A Short Guide to Singapore’s Tax System and Tax Incentives for Entrepreneurs

WLP Group

Since it gained independence in 1965, the island city-state of Singapore has risen to a position of prominence in the international business community. Its stable political environment, well-developed infrastructure, strategic location and business-friendly policies are just a few factors that have contributed to its success. Singapore is now recognised globally as one of the most competitive Asian economies and also one of the easiest places to do business in the world.

Singapore also boasts one of the most effective taxation systems in the world, with famously low corporate rates and abundant incentives. This tax regime has consistently been a major draw for foreign investors and entrepreneurs looking to establish a regional base of operations in Asia. In particular, th following are among the most favourable tax policies for those living and doing business in Singapore: 

Corporate Income Tax Rates in Singapore

Singapore’s vaunted business-friendliness is due in part to its attractive corporate income tax rates. The Singapore corporate tax rate is capped at 17%. As in many other jurisdictions, however, this flat rate is not necessarily indicative of the effective corporate tax rate for a particular company. In many cases, applicable tax exemptions and incentives, tax depreciation rules and other factors may lower the effective rate further.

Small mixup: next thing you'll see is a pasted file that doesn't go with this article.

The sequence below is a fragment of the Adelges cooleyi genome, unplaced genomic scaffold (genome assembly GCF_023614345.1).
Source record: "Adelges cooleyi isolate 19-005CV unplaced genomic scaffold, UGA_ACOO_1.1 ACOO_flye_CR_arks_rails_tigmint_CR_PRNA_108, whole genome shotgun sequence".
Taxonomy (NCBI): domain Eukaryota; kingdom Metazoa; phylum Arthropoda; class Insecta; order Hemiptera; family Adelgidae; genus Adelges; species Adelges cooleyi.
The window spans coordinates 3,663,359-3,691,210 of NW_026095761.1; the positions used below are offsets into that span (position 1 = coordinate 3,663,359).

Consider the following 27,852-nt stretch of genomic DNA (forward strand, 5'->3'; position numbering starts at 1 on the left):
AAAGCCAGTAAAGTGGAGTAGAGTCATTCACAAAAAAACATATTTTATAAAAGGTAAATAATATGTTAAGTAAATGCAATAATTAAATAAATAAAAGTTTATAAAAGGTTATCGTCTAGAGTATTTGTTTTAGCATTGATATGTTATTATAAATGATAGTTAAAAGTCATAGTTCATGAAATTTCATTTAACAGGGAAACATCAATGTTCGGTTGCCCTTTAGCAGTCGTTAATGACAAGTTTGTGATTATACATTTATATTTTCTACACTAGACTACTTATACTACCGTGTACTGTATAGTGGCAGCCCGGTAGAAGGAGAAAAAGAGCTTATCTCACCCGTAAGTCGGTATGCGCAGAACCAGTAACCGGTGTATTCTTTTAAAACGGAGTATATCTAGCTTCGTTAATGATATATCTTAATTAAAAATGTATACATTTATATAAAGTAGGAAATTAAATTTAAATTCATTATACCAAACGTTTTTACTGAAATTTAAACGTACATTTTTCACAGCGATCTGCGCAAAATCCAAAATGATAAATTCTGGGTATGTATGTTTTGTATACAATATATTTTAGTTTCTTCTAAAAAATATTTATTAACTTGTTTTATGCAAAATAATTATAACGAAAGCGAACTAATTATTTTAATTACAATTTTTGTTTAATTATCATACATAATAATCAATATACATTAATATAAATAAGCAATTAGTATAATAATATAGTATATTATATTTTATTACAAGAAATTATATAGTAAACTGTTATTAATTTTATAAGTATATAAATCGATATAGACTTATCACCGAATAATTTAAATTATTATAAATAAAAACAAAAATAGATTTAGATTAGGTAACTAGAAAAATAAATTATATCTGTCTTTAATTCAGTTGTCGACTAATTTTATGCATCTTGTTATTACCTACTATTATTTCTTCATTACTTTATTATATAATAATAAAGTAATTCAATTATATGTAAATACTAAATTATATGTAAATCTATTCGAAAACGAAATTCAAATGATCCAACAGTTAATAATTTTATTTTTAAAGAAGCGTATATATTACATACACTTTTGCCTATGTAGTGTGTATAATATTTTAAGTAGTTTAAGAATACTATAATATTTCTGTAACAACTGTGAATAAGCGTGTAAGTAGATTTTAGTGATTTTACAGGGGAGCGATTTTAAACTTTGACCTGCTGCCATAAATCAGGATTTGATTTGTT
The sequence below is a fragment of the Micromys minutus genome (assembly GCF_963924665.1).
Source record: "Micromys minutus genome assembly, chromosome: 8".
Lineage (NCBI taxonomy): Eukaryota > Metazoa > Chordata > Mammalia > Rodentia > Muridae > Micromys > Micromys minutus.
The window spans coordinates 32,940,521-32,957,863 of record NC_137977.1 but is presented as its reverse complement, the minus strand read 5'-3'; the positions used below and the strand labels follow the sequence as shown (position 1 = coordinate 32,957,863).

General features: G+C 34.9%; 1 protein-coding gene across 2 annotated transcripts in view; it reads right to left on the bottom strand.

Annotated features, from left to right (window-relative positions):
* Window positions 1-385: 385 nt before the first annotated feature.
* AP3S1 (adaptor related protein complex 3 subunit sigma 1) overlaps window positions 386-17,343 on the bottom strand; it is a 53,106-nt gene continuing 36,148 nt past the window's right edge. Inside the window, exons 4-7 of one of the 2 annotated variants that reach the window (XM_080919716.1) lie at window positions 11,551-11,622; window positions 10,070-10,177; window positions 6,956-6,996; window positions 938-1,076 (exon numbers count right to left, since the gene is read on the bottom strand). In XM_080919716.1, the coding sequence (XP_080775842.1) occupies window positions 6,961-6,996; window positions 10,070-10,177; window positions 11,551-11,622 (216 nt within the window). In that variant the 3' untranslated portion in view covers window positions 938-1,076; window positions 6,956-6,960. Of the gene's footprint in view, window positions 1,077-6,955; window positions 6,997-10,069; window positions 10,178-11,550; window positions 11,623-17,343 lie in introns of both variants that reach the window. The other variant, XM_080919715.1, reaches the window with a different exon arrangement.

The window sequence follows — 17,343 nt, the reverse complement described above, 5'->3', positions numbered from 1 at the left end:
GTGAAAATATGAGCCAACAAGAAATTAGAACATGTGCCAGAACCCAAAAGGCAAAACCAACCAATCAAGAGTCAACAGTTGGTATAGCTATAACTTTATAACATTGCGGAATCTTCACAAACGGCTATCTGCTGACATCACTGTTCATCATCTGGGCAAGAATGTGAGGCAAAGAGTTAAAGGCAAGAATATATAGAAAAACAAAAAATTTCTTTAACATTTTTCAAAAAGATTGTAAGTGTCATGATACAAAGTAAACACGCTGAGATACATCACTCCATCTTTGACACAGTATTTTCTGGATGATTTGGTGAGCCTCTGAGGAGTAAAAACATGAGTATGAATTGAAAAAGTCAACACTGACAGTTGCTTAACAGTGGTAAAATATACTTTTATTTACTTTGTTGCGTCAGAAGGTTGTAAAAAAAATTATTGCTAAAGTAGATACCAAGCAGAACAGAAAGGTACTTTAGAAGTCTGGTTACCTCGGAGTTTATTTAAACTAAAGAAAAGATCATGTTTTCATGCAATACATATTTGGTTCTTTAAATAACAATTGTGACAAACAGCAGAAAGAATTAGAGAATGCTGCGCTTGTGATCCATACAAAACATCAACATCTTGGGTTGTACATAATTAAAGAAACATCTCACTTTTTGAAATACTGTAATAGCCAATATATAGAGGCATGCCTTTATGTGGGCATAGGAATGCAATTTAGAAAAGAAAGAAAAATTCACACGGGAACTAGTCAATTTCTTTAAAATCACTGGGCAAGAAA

Single-Tier Taxation System

Singapore uses a single-tier corporate income tax system and thus does not enforce double taxation. Companies are taxed on their chargeable income only, and no taxes are levied on the dividends these companies pay to their shareholders. Singapore likewise does not impose any taxes on capital gains such as foreign exchange gains or profits gained from selling fixed assets. 

Available Tax Exemptions and Incentives

The Inland Revenue Authority of Singapore (IRAS) grants generous tax breaks and other incentives to eligible companies. These exemptions are especially advantageous for small- to medium-sized businesses operating in Singapore.

The following general tax exemptions are currently available in Singapore:

  • Partial tax exemption for companies – Companies incorporated in Singapore are entitled to a partial tax exemption of up to SGD 102,500 on the first SGD 200,000 of their chargeable income.
  • Tax exemption for start-up companies – New start-ups in Singapore that have earned their first SGD 200,000 of income within 3 consecutive years of business can claim a tax exemption of up to SGD 125,000. Organizations must be incorporated in Singapore to qualify for this exemption. They must also have a maximum of 20 shareholders, where at least one shareholder holds at least 10% of company shares.